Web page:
Imagine if your dog or cat got lost. You’d want to give him or her the best chance of getting home. With microchipping, you can. Microchipping is a safe, permanent way to identify your pet in case he or she becomes lost. A microchip, which is a tiny device about the size and shape of a grain of rice, is placed just under the loose skin at the back of the neck. When a lost dog or cat without an ID tag is found, a veterinarian or veterinary technician will use a handheld microchip scanner to check for a chip. If the pet has one, it will transmit its ID number to the scanner via a low-frequency radio wave. The veterinary hospital or shelter then calls the chip manufacturer, retrieves the pet owner’s contact information, and calls the owner.
Lost pet statistics
- More than 10 million dogs and cats are lost or stolen in the U.S. every year (an estimation from the American Humane Association).
- One in three pets will become lost at some point during its lifetime.
- About 22 percent of lost dogs that enter animal shelters are reunited with their families. Still, the rate of return for microchipped dogs is more than 52 percent, which is a 238 percent increase (according to a study published in the Journal of the American Veterinary Medical Association).
- Less than 2 percent of lost cats that enter animal shelters are reunited with their families, but the rate of return for microchipped cats is more than 38 percent, which is a 2,000 percent increase (the same study published in the Journal of the American Veterinary Medical Association).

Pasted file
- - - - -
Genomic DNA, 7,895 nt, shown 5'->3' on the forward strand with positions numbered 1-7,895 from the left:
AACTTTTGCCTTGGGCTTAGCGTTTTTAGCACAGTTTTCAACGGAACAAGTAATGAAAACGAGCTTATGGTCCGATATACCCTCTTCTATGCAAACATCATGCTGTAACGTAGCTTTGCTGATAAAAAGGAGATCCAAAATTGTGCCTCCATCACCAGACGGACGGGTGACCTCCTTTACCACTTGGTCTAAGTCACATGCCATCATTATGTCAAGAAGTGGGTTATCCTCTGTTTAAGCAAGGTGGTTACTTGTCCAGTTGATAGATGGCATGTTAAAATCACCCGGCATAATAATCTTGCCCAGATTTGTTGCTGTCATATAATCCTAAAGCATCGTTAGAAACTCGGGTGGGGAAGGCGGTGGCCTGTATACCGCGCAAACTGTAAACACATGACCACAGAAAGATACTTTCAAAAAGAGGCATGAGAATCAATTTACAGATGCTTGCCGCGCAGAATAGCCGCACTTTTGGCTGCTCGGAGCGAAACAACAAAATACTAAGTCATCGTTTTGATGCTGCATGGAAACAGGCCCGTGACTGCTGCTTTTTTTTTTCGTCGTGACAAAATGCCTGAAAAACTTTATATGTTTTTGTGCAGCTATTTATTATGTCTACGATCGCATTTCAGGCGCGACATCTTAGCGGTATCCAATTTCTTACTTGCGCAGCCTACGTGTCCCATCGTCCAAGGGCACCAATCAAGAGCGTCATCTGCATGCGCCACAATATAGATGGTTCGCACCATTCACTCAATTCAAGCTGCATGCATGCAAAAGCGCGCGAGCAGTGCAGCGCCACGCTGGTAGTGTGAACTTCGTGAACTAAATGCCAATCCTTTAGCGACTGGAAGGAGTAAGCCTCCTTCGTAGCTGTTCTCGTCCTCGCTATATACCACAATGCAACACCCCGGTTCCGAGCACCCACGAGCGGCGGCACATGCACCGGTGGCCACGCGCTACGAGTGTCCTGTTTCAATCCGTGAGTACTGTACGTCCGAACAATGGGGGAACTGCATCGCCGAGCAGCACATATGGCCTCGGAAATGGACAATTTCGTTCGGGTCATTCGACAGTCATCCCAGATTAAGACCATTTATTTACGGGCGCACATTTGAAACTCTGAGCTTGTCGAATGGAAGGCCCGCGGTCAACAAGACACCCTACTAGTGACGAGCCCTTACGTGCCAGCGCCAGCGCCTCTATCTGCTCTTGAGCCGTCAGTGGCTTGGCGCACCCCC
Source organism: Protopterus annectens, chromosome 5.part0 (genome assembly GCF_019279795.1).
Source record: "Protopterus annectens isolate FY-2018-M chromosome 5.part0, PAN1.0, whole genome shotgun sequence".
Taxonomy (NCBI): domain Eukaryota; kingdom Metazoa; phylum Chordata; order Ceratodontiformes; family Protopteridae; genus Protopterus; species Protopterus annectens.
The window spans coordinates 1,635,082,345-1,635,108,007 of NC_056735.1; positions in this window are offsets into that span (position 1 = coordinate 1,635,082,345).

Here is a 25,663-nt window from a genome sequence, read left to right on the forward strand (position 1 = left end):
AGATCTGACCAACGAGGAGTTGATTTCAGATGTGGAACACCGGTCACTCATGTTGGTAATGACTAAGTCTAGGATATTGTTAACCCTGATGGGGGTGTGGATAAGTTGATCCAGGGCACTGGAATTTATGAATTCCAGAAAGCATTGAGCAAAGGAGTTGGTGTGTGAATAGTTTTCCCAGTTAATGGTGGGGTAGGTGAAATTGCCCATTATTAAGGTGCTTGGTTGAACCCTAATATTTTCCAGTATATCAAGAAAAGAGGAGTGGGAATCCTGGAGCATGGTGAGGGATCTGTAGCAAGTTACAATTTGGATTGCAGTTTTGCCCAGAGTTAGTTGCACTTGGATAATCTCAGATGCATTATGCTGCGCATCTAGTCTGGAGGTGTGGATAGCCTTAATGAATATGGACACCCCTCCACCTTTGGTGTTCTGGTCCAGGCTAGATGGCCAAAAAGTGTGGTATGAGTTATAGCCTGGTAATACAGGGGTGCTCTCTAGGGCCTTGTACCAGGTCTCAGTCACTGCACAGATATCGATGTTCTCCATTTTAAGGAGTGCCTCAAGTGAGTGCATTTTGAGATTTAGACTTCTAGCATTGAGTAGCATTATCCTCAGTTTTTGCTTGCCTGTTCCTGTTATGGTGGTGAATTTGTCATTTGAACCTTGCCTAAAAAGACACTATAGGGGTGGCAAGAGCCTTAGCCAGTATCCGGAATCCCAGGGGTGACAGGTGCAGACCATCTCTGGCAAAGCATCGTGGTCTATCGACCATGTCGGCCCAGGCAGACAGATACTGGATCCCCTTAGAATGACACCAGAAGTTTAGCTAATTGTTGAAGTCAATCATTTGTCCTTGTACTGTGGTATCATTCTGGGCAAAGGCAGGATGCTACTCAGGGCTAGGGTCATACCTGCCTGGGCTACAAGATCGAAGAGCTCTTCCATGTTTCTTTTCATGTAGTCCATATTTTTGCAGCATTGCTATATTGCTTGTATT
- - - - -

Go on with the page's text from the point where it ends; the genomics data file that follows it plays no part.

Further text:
Why you should microchip your pet
A microchip is a simple, small, and inexpensive way to give your pet a “voice.” It gives your pet the ability to tell the person who finds him who he is and where he lives. A microchip provides secure, reliable, and permanent identification, which greatly increases the likelihood that your pet, if lost, will be returned home to you.
Why you should register your pet’s microchip
A microchip only does its job if it is registered with up-to-date contact information in a pet recovery database. The same study published in the Journal of the American Veterinary Medical Association mentioned above also indicated that only 58 percent of microchipped animals in shelters have microchips that are registered in a database with their owner’s contact information. That means that more than 40 percent of the microchipped animals had microchips that were essentially useless.
August 15 is Check the Chip Day. If your pet is not microchipped, contact us to schedule an appointment. If your pet is microchipped and you are unsure about the registration, we can help you determine which database you need to contact.